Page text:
Interesting breakdown of how Google tailors search results, even when users are ostensibly logged out.
What does the murky history of [the novel 1984‘s] telescreen tell us about the way we live now? The hints about an old man’s reluctance and television’s power suggest that totalitarian overreach might not start at the top – at least, not in the sense we often imagine. Unfettered access to our inner lives begins as a choice, a decision to sign up for a product because we ‘feel the need of it’. When acting on our desires in the marketplace means signing over our data to corporate entities, the erosion of choice is revealed to be the consequence of choice – or at least, the consequence of celebrating choice.
Henry Cowles on what Orwell knew.
- I’m assuming here, perhaps overly kindly, that no one at, sat, Apple or Facebook was trying to intentionally recreate the technology… [↩]
One of the things I think most people don’t realize is that the internet—like, the whole thing, and the base technologies it runs on—are a giant tracking machine. Whether or not individual websites monetize (or exploit, or both) that is one thing, but the fact is that every time you load any resource (an image, say, or a font or script or video or, or, or…) from any website, you leave that website with a record of it.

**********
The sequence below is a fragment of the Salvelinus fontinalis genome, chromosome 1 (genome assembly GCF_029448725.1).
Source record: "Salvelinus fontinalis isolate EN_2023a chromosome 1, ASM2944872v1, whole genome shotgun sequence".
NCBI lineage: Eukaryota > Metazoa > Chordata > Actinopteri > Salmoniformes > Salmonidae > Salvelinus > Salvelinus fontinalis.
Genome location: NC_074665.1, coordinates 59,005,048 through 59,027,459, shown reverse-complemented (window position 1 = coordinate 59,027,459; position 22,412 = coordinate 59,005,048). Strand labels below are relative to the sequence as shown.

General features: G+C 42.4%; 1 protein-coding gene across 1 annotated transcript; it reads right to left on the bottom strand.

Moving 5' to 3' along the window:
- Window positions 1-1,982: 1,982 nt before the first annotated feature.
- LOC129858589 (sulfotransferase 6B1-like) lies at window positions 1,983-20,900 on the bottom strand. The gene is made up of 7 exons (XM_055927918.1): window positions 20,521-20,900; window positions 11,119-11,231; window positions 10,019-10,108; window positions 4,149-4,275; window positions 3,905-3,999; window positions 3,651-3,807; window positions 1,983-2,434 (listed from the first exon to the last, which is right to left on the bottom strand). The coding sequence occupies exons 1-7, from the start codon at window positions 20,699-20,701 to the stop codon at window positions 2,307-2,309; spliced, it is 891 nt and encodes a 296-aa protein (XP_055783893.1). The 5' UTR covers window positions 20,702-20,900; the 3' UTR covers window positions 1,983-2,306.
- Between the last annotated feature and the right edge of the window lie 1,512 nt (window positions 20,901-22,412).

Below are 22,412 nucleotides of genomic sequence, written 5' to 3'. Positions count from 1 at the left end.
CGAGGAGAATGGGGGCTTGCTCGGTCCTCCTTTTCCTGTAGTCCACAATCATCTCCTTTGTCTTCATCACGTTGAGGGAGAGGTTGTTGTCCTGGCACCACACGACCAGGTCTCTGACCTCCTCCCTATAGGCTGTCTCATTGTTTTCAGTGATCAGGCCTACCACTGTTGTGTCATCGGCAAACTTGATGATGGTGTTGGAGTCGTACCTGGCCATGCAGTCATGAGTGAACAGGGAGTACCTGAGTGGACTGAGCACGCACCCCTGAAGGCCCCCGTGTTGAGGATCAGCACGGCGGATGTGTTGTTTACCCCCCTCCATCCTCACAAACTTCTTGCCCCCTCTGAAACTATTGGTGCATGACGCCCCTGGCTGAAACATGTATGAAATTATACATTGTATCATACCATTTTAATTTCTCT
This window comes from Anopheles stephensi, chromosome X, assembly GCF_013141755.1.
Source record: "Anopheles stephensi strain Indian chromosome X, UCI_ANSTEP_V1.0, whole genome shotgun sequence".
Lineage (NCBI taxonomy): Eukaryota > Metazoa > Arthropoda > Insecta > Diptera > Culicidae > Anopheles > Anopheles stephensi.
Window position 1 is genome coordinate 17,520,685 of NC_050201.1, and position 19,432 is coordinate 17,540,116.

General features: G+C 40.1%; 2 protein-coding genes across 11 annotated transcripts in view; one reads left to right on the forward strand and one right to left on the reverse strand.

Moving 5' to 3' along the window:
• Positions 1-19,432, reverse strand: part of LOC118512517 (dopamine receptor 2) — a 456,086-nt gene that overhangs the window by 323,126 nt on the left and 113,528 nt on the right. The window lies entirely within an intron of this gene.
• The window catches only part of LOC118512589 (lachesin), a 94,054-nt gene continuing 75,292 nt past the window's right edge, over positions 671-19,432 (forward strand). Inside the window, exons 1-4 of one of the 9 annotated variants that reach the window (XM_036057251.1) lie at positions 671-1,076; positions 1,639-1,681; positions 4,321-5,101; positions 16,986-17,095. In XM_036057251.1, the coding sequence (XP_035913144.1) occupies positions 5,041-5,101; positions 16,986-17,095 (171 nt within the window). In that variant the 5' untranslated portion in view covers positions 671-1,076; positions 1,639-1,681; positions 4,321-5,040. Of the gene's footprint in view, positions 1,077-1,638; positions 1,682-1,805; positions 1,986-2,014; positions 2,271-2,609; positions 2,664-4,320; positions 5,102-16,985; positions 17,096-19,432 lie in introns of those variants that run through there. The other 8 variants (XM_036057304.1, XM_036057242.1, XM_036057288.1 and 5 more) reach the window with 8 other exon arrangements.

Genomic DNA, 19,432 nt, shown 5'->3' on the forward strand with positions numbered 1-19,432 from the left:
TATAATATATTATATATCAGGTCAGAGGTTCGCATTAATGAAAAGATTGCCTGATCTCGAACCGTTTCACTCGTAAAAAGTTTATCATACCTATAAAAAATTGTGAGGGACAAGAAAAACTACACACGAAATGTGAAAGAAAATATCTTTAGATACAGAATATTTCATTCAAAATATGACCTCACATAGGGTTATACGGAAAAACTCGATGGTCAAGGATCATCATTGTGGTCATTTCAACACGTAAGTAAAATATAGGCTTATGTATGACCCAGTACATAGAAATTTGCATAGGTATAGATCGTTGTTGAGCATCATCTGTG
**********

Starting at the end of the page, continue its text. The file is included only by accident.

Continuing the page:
It’s hard to even grasp the scale of this, until you, for example, read the lengths to which Feedbin had to go to to try and avoid it…
More on the data broker business, including some frankly quite terrifying infographics.
The point here is that, a) pretty much all businesses are complicit in this practice, and b) it’s impossible to opt-out on an individual level. This stuff needs to be regulated. There’s no other way of dealing with it.